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GridGain Quick Start Guide for Java

This chapter explains system requirements for running GridGain, how to install GridGain, start a cluster and run a simple Hello World example.

Since GridGain is built on top of Apache Ignite, GridGain reuses Ignite’s system properties, environment properties, startup scripts, etc. wherever possible.


GridGain was officially tested on:


Oracle JDK 8, 11 or 17, Open JDK 8, 11 or 17, IBM JDK 8, 11 or 17


Linux (any flavor), Mac OSX (10.6 and up), Windows (XP and up), Windows Server (2008 and up), Oracle Solaris, z/OS


x86, x64, SPARC, PowerPC


No restrictions (10G recommended)

If you use Java version 11 or later, Running GridGain with Java 11 or later for details.

(Optional) Open Ports

Depending on your environment and what your plan is, you may want to open additional ports. GridGain uses the following ports:

  • 47100-47200 — ports used by GridGain nodes to communicate. Specific ports used depend on node configuration.

  • 47500-47600 — ports used by GridGain nodes to discover other nodes in the network. Specific ports used depend on node configuration.

  • 10800 — the port used for thin clients, JDBC and ODBC connections.

  • 8080 — the port used for REST API.

  • 11211 — the port used by control script calls. This port should only be opened on nodes that need to send control script messages to other nodes.

Installing GridGain

GridGain is available in three editions: Community Edition (CE), Enterprise Edition (EE) and Ultimate Edition (UE). For this example, we’ll use the GridGain CE, which is distributed as binary, docker, and cloud images, and via RPM/DEB. This chapter explains how to install the GridGain CE binary distribution.

To get started with the GridGain CE binary distribution:

  1. Download the GridGain binary as a zip archive.

  2. Unzip the zip archive into the installation folder in your system.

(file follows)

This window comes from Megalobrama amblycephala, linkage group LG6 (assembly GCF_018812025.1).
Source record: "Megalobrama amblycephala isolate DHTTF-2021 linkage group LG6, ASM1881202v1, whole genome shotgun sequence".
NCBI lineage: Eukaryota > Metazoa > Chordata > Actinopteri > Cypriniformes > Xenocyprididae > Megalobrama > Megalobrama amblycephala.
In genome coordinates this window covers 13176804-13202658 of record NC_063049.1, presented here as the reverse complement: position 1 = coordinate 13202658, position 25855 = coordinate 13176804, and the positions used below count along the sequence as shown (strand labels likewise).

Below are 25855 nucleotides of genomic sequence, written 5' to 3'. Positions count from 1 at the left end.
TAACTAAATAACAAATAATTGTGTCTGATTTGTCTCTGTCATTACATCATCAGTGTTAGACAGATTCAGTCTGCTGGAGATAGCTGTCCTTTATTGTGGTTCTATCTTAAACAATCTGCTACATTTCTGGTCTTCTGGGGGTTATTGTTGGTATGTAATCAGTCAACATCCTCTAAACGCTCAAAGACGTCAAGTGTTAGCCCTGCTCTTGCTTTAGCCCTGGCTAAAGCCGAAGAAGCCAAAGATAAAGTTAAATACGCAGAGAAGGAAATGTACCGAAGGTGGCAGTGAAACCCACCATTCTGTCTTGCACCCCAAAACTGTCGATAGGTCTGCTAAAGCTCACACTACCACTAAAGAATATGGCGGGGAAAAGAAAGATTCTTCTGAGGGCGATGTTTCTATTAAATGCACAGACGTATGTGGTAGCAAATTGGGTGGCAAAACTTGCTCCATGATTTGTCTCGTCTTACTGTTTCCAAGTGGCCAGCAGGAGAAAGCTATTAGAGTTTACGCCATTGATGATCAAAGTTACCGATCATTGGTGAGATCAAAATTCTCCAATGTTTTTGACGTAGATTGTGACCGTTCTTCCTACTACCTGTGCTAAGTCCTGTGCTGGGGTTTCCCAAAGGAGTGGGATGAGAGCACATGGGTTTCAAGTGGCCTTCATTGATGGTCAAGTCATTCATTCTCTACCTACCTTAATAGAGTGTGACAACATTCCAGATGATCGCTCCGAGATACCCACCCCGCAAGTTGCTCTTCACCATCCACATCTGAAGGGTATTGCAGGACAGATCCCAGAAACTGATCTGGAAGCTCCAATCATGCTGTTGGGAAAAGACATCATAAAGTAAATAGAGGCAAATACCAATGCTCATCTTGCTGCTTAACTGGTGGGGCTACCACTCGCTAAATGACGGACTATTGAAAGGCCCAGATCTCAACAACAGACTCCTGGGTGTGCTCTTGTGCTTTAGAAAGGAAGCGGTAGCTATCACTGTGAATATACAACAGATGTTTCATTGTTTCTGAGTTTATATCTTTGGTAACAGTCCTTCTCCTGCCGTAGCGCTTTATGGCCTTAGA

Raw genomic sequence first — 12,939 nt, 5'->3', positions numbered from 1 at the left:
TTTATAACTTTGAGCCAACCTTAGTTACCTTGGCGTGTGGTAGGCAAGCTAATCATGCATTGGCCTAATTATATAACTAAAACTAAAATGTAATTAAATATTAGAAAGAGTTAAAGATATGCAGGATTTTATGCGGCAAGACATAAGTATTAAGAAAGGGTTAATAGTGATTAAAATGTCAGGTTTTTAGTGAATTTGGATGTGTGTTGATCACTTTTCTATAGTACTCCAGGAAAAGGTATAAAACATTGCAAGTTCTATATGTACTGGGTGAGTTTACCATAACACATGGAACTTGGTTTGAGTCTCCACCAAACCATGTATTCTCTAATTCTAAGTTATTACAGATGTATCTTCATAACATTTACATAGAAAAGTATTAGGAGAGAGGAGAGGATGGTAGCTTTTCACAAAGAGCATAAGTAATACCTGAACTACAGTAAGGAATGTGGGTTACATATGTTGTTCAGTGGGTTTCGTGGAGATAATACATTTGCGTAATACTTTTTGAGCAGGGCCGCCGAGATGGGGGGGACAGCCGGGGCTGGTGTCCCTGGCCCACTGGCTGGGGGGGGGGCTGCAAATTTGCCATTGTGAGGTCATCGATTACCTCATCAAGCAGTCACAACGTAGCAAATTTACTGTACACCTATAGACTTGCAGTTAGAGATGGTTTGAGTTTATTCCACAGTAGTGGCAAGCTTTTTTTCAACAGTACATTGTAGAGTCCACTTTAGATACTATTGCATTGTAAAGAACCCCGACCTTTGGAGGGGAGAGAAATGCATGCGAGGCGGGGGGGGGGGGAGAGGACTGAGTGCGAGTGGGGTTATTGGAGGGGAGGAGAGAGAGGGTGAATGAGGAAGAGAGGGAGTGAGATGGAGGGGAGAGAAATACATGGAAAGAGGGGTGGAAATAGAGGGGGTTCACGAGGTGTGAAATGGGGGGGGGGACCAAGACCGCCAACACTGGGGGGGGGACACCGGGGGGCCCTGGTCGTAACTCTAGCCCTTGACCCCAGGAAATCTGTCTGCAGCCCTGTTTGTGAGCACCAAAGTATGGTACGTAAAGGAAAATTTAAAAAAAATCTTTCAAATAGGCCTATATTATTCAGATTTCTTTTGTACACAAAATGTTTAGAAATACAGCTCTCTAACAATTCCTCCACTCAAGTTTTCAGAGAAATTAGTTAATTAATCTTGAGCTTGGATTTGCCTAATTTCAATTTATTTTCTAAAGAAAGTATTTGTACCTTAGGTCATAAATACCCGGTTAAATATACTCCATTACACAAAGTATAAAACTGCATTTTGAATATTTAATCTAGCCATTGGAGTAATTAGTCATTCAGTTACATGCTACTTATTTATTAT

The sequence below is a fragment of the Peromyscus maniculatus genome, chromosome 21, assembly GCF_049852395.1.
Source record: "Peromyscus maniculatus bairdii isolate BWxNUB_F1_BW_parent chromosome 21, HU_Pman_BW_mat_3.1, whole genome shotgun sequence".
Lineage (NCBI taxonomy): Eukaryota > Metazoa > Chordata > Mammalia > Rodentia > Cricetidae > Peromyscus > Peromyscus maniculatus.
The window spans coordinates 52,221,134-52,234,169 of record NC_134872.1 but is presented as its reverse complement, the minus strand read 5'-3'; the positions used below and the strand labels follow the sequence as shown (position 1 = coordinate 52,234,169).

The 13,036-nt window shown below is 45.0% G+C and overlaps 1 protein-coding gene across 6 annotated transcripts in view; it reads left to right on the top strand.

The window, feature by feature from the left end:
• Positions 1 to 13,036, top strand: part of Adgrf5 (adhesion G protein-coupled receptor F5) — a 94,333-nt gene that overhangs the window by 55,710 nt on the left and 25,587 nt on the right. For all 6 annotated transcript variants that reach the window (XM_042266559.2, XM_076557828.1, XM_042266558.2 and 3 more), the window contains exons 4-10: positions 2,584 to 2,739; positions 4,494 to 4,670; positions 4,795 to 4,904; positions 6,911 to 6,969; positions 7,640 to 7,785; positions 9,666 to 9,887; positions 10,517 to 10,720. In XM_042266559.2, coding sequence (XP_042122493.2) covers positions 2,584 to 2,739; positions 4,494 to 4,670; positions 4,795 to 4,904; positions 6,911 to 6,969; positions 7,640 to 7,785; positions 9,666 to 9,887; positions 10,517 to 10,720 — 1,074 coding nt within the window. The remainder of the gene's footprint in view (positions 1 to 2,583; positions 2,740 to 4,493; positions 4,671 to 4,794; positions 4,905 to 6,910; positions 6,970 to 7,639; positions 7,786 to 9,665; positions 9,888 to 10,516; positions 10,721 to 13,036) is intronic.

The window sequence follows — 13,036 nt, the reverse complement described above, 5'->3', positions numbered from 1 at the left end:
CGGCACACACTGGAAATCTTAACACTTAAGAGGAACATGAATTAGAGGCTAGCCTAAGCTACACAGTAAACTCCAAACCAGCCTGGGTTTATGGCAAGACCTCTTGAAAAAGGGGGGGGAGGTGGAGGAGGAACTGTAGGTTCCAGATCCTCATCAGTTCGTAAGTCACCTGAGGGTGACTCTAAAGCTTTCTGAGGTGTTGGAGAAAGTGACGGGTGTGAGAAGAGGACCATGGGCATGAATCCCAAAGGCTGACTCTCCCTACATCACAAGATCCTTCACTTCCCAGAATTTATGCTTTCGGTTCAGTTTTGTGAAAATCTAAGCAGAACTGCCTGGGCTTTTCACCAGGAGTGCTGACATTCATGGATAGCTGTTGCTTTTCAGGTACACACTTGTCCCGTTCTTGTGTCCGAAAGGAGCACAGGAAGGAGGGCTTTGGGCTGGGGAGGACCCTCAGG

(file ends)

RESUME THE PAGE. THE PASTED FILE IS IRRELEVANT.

3. Move the ignite-rest-http folder from {gridgain}/libs/optional to {gridgain}/libs to enable the Ignite REST library for the cluster. The library is used by GridGain Nebula for cluster management and monitoring needs.

  4. (Optional) Enable required modules.

  5. (Optional) Set the IGNITE_HOME environment variable or Windows PATH to point to the installation folder and make sure there is no trailing / (or \ for Windows) in the path.

Starting a GridGain Node

You can start a GridGain node from the command line using the default configuration or by passing a custom configuration file. You can start as many nodes as you like and they will all automatically discover each other.

Navigate into the bin folder of GridGain installation directory from the command shell. Your command might look like this:

cd {gridgain}/bin/
cd {gridgain}\bin\

Start a node with a custom configuration file that is passed as a parameter to|bat like this:

./ ../examples/config/example-ignite.xml
ignite.bat ..\examples\config\example-ignite.xml

You will see output similar to this:

[08:53:45] Ignite node started OK (id=7b30bc8e)
[08:53:45] Topology snapshot [ver=1, locNode=7b30bc8e, servers=1, clients=0, state=ACTIVE, CPUs=4, offheap=1.6GB, heap=2.0GB]

Open another tab from your command shell and run the same command again:

./ ../examples/config/example-ignite.xml
ignite.bat ..\examples\config\example-ignite.xml

Check the Topology snapshot line in the output. Now you have a cluster of two server nodes with more CPUs and RAM available cluster-wide:

[08:54:34] Ignite node started OK (id=3a30b7a4)
[08:54:34] Topology snapshot [ver=2, locNode=3a30b7a4, servers=2, clients=0, state=ACTIVE, CPUs=4, offheap=3.2GB, heap=4.0GB]

Running Your First GridGain Application

Once the cluster is started, follow the steps below to run a simple HelloWorld example.

1. Add Maven Dependency

The easiest way to get started with GridGain in Java is to use Maven dependency management.

Create a new Maven project with your favorite IDE and add the following dependencies in your project’s pom.xml file.